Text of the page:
Chapter 15, Problem 101AP ### Introductory Chemistry: A Foundati...

9th Edition
Steven S. Zumdahl + 1 other
ISBN: 9781337399425

#### Solutions

Chapter
Section ### Introductory Chemistry: A Foundati...

9th Edition
Steven S. Zumdahl + 1 other
ISBN: 9781337399425
Textbook Problem
1 views

# An experiment calls for 1.00 g of silver nitrate, but all that is available in the laboratory is a 0.50% solution of AgNO3. Assuming the density of the silver nitrate solution to be very nearly that of water because it is so dilute, determine how many mililiters of the solution should be used.

Interpretation Introduction

Interpretation:

The milliliters of the solution that should be used are to be calculated.

Concept Introduction:

Solution is composed of solute and solvent particles. Solute particles are always present in lower amount as compared to amount of the solvent in the solution. The atomic mass of an element is defined as the sum of number of protons and number of neutrons. Molar mass of an element is determined from atomic mass of an element.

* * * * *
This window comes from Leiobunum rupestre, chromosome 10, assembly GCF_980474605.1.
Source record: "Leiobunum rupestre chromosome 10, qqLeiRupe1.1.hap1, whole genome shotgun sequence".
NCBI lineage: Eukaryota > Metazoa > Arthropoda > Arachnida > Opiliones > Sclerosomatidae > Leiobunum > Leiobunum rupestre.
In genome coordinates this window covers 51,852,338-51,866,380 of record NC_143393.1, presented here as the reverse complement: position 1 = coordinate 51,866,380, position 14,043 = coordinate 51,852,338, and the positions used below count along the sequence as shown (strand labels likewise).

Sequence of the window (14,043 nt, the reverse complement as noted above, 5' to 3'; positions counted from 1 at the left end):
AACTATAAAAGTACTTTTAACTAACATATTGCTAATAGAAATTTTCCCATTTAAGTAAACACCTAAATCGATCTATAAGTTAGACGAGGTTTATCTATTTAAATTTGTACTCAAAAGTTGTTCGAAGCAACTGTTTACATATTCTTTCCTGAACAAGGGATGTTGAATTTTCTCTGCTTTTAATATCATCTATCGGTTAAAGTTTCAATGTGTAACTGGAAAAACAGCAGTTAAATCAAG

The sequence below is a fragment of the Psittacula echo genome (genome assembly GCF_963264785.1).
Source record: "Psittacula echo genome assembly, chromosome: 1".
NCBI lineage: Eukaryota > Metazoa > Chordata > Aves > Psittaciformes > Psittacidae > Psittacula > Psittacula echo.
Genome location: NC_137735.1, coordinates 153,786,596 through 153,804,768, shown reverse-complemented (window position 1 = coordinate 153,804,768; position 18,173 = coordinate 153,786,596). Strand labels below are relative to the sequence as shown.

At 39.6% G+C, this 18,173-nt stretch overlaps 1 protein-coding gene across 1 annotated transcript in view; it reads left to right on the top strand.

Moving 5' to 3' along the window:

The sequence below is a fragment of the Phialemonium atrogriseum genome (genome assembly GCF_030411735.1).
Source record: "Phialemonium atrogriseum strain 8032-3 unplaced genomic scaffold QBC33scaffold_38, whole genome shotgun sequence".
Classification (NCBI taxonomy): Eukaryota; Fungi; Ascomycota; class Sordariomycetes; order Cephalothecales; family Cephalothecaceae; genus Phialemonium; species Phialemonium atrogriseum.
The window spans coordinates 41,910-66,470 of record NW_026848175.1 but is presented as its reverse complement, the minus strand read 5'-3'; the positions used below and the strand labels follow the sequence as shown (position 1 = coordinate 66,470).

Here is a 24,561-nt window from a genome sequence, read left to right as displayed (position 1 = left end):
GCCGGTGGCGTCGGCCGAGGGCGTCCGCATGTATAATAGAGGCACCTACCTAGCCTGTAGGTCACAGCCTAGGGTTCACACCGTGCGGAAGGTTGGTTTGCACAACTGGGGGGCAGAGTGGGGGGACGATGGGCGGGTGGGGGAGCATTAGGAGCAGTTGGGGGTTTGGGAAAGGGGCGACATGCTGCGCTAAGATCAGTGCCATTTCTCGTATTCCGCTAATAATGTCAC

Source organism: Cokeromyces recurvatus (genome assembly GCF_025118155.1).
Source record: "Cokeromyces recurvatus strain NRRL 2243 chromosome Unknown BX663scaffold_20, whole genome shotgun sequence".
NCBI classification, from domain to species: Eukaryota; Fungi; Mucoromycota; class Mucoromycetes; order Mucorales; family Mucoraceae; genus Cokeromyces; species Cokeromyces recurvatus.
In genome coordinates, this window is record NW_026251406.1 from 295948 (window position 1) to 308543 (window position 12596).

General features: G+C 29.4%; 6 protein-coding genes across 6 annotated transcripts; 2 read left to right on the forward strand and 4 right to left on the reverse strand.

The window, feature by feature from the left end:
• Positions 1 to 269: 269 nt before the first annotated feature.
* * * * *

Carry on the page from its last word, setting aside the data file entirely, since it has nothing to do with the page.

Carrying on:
The molarity is calculated by the formula,

Molarity=NumberofmolesofsoluteVolumeofsolutionL.

Explanation

The mass of AgNO3 and mass percent of AgNO3 solution is given to be 1.00g and 0.50% respectively.

The mass of AgNO3 solution is calculated by the formula,

Massofsolution=MassofAgNO3×100MasspercentofAgNO3        (1)

Substitute the values of mass and mass percent of AgNO3 in the equation (1).

Massofsolution=1.00g×1000.50=200g

Thus, the mass of solution is 200g

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